With electrical content of vehicles continuously increasing, he says the use of smaller terminal systems enables a much denser packaging of electrical circuits within the same area. To help with this TE Connectivity looks at using mat seal designs in a connector to provide tighter centerline spacing of terminals versus use of individual wire seals. “This allows OEMs to pass more circuits through the same size space to address the higher amount of electronic content on a vehicle,” says Bolewitz.
In addition, he says TE Connectivity aims to design products which use as few components as possible in order to achieve their necessary function. “We also look for opportunities to integrate multiple functions into a product, such as integration of sensors or electronics. Integration of functions can offer a more compact solution as it offers a smaller package size as compared to packaging individual components/sensors into an application.”
Integration of electronics into a connector module can provide multiplexing capabilities to simplify system architecture by enabling a distributed architecture to be created with a significantly reduced number of wires or connections. Bolewitz says integration also simplifies the supply chain as a single part is provided instead of having to procure and assemble multiple components.
HARTING has also built intelligence into the smart Han® modules which are part of its Han-Modular series. “Industry 4.0 allows more and faster communication from the process level up to the ERP level, resulting in increased industrial efficiency,” says Patel. “This is especially true in the process level, where connectors are installed. Smart products in Han-Modular® moves intelligence from the panel to inside the connector.”
The technologies and features of smart Han® vary by module. Patel says initially the company focused on them providing intelligence in machine identification, fast Ethernet switching and surge protection. Expansions to the functionalities will include current and voltage measurement, and signal conversion.
Baumgartner says Turck has seen with some customers the desire for components, such as resistors or capacitors, to be incorporated into the circuits of cordsets and harnesses it develops, as well as incorporating devices into the harnesses and cordsets in order to create more integrated and intelligent products.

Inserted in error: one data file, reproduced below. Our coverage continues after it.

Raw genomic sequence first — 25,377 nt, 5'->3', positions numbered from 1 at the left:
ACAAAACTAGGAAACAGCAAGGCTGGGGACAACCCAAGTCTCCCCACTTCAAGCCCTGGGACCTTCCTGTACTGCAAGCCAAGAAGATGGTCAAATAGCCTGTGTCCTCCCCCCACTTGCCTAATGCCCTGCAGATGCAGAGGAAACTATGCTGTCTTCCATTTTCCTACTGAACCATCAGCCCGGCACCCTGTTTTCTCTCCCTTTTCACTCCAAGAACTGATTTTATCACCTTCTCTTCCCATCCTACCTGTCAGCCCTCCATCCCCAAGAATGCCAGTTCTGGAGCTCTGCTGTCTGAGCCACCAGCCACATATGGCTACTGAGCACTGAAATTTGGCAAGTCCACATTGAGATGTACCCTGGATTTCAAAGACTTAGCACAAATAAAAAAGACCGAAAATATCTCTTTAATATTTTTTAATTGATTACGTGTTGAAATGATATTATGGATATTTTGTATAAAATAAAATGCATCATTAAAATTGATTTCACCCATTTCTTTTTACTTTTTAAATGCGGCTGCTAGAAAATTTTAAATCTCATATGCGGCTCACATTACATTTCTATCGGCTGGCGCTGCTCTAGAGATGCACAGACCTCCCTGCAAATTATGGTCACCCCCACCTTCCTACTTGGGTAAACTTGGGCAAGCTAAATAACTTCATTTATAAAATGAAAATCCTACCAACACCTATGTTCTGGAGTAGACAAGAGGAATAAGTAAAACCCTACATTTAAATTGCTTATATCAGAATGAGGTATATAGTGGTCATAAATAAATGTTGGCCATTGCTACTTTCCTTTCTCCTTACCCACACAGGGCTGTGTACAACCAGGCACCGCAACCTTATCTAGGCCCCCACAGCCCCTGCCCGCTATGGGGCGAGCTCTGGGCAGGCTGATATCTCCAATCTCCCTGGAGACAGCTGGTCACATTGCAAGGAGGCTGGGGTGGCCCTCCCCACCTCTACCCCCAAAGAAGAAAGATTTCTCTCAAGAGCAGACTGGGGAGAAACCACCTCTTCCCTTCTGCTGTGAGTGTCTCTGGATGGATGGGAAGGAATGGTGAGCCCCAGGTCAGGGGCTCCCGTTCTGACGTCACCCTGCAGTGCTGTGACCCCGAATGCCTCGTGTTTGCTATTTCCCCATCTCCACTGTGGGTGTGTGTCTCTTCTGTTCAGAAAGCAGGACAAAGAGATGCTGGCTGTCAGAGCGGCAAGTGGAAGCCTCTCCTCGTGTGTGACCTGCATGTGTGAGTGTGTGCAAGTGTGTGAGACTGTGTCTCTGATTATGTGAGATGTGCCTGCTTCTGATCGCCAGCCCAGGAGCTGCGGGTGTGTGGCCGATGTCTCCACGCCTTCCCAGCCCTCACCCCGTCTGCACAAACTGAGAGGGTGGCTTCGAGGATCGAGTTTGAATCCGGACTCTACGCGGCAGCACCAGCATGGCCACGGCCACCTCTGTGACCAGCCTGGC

He also notes the company will often incorporate other companies’ connectors into harnesses to give customers an integrated solution. As the connectors have gotten smaller, he says the equipment necessary to work with them has become more elaborate and technical. Because of this the company works with employees to train them on use of this more advanced equipment, ensuring the company keeps up with the ever-evolving industry.
To aid troubleshooting, Ankrum says there is a movement towards incorporating more visual indication. Cordsets or wiring harnesses are often tucked away and hidden from view within a machine design for protection, making them difficult to find if an issue occurs. With a visual indicator such as a red light, a customer can look inside the machine and see immediately where the problem is without having to use a flashlight and try to determine exactly which wire it is that needs fixing.
Turck recently introduced such a product, an LED Deutsch connector, which Ankrum says has been well received in the marketplace. The company has gotten requests for other varieties of the product due to the strong push for visual indication, she says.
While LED technology is not a form of active intelligence, “I think of it as smart system design because it allows you to diagnose problems quickly,” says Ankrum, which is beneficial to reducing the amount of time it takes to troubleshoot and ultimately limit unplanned downtime.
As far as embedding intelligence into a connector, she does not foresee the industry moving in this direction. “The connector is a singular passive device, part of a larger control or wiring system. Multiple connection points through control boxes, custom enclosures or wiring harnesses provide easy access and customization for signal, data and power transmission. Moving active intelligence into a singular connector isolates data into a singular run and you lose the benefit of consolidation. In the end, it’s a balance between the complexity of the wiring system and the cost.”
As manufacturers look toward doing more system simplification, Ankrum notes it’s important to not get tunnel vision about doing so without considering the risks. Depending on the system and application, it can actually be cost prohibitive to over consolidate.
She says Turck worked with a customer which had consolidated its wiring to a single large, complex wiring harness within a vehicle design. However, the customer found that when damage occurred to the harness it was cost prohibitive to repair it because of its complexity. Instead of being able to go in and do a quick fix or section replacement, the whole harness had to be scrapped and replaced. “They were asking for our help in breaking the harness back out into manageable pieces so that when damage occurred it would be not so detrimental,” she says.
By working with the customer, Turck was able to recommend a three-piece wiring solution which made servicing easier.
The desire for more electronics, intelligence and simpler systems will likely progress further as vehicle and equipment designs continue to evolve in the coming years, and especially as automation and electrification increases. As such, connector manufacturers will also continue advancing their product designs to meet the needs for higher levels of data transmission and faster communication, and working with customers to find solutions which best meet all aspects of their application requirements.